Based on Dave Burgess’s popular “Outrageous Teaching” and “Teach Like a PIRATE” seminars, this book offers inspiration, practical techniques, and innovative ideas that will help you to increase student engagement, boost your creativity, and transform your life as an educator. This groundbreaking inspirational manifesto contains over 30 hooks specially designed to captivate your class and 170 brainstorming questions that will skyrocket your creativity. Once you learn the Teach Like a PIRATE system, you’ll never look at your role as an educator the same again. Add this to your summer reading list now!

2Teach Like A Pirate

3. Drive by Daniel Pink

The New York Times bestseller that gives readers a paradigm—shattering new way to think about motivation. Drawing on four decades of scientific research on human motivation, Pink exposes the mismatch between what science knows and what business does—and how that affects every aspect of life. He examines the three elements of true motivation—autonomy, mastery, and purpose-and offers smart and surprising techniques for putting these into action in a unique book that will change how we think and transform how we live. This has perfect links into the Education paradigm and was your number 3 voted book to read over the summer. This is one of the ones on the top of my amazon list!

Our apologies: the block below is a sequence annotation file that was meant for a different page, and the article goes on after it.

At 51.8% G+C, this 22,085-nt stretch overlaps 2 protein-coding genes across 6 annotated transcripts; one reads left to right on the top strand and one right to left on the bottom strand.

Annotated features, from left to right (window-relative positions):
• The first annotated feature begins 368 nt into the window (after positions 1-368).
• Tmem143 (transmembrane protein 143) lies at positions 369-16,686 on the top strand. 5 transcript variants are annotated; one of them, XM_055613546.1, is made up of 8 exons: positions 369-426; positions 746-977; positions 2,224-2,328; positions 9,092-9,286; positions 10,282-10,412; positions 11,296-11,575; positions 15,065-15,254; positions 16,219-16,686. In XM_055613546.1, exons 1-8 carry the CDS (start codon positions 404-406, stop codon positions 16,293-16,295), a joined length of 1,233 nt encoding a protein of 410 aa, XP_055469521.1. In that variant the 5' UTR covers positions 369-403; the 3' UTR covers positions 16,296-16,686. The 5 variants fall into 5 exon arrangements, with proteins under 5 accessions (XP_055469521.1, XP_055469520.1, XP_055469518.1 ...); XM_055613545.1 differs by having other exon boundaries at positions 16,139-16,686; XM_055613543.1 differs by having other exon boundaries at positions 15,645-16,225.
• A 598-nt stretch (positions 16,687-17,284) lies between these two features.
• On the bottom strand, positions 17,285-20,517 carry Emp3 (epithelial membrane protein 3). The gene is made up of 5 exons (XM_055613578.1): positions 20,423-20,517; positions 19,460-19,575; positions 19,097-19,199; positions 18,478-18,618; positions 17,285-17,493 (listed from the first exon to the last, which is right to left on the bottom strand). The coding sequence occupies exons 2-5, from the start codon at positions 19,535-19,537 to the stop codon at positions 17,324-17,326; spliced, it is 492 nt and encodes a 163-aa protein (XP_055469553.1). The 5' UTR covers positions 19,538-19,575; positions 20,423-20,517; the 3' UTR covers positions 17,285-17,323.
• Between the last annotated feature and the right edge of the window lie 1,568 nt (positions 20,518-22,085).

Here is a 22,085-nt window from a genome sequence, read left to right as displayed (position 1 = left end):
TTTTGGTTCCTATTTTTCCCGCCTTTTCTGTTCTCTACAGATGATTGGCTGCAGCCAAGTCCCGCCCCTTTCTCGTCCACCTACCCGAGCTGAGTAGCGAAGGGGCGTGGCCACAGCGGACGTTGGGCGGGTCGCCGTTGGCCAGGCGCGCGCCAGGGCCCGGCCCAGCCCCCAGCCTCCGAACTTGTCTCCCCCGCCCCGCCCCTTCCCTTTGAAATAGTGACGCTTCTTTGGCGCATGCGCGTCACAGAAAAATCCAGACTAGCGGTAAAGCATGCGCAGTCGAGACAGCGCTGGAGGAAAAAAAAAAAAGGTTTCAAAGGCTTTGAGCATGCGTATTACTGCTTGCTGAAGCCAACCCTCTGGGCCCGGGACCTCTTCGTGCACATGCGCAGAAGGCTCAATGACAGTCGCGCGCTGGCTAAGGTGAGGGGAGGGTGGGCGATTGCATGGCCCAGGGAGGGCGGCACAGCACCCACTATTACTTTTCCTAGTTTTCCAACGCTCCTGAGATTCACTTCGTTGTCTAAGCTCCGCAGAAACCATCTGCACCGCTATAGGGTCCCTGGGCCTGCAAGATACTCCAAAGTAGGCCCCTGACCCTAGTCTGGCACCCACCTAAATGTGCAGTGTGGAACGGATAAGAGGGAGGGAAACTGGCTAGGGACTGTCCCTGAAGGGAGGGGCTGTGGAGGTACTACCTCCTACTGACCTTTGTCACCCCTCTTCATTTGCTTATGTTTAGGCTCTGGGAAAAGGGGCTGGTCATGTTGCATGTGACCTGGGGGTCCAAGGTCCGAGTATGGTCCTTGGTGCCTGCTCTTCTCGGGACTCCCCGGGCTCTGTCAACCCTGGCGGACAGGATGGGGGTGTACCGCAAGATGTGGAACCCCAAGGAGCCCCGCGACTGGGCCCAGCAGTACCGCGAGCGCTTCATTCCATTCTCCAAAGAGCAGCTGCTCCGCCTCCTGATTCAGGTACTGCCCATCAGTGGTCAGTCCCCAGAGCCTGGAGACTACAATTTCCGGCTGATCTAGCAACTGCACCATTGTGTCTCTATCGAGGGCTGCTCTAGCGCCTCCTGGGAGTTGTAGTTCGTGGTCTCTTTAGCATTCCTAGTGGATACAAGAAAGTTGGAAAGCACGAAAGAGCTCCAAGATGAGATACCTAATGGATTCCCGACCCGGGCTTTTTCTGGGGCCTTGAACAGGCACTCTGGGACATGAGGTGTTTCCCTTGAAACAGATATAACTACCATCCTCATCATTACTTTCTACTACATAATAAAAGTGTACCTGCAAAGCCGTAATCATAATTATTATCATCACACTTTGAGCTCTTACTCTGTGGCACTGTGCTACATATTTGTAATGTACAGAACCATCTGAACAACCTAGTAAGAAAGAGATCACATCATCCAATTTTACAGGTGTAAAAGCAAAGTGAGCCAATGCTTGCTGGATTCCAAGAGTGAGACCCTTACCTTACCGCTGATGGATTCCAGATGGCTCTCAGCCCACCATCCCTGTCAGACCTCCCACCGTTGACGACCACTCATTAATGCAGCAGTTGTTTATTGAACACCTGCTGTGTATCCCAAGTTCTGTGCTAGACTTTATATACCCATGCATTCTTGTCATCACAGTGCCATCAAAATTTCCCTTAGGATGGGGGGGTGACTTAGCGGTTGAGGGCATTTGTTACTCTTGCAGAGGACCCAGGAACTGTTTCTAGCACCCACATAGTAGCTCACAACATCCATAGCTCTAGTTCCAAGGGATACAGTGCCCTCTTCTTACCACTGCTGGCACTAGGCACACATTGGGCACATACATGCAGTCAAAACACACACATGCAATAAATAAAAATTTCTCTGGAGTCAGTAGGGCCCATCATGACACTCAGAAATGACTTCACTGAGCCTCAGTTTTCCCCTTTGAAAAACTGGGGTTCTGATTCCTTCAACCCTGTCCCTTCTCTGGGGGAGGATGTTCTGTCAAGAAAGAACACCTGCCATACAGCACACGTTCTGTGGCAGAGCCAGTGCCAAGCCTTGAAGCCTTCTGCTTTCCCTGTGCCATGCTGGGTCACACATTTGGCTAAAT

3Drive

4. Creative Schools by Ken Robinson